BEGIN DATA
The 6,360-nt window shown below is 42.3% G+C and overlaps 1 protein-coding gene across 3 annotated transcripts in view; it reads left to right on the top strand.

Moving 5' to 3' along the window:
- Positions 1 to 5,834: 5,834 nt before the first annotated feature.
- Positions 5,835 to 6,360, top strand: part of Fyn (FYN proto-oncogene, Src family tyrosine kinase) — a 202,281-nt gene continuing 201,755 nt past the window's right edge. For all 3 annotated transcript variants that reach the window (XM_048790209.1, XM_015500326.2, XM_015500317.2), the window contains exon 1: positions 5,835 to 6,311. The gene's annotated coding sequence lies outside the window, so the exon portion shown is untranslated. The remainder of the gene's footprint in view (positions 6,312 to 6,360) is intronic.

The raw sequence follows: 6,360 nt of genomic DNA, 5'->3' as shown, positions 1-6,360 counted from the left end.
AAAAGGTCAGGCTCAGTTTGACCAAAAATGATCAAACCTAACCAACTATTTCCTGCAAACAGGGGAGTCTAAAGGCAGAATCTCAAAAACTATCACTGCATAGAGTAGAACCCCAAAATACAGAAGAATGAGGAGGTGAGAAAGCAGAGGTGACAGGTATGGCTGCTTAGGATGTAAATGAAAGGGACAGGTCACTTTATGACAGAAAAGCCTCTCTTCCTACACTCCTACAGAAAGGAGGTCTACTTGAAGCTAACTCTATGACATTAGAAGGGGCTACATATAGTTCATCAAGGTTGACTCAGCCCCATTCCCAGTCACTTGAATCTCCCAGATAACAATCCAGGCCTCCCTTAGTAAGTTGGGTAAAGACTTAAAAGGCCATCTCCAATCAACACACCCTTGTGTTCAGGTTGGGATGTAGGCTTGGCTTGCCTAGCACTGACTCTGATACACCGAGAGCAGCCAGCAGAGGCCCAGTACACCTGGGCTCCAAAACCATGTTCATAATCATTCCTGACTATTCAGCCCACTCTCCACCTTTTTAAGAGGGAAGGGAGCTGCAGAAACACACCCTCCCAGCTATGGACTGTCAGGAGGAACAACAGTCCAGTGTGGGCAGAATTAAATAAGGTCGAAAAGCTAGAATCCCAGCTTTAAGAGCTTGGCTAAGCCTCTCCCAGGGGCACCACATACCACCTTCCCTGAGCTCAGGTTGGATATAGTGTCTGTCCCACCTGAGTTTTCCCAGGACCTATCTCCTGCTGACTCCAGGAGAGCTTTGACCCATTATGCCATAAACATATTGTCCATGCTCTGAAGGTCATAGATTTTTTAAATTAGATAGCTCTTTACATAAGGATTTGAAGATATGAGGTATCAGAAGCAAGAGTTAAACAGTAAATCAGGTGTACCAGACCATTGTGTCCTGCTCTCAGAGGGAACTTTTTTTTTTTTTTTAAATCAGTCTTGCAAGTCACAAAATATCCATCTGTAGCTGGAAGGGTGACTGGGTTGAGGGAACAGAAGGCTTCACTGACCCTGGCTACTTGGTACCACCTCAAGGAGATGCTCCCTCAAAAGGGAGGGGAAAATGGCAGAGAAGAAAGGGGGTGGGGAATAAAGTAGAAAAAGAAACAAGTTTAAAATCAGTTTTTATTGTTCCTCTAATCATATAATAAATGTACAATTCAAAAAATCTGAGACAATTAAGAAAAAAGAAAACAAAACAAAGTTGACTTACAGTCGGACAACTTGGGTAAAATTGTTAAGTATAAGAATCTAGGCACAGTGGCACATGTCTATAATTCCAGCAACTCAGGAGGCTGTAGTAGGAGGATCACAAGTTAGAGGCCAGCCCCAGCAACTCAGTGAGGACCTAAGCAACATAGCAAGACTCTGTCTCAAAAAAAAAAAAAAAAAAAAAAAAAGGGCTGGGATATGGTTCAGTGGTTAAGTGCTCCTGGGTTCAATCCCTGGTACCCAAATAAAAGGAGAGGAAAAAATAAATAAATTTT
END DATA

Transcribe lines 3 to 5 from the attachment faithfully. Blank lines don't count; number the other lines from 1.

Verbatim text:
- Positions 1 to 5,834: 5,834 nt before the first annotated feature.
- Positions 5,835 to 6,360, top strand: part of Fyn (FYN proto-oncogene, Src family tyrosine kinase) — a 202,281-nt gene continuing 201,755 nt past the window's right edge. For all 3 annotated transcript variants that reach the window (XM_048790209.1, XM_015500326.2, XM_015500317.2), the window contains exon 1: positions 5,835 to 6,311. The gene's annotated coding sequence lies outside the window, so the exon portion shown is untranslated. The remainder of the gene's footprint in view (positions 6,312 to 6,360) is intronic.

The raw sequence follows: 6,360 nt of genomic DNA, 5'->3' as shown, positions 1-6,360 counted from the left end.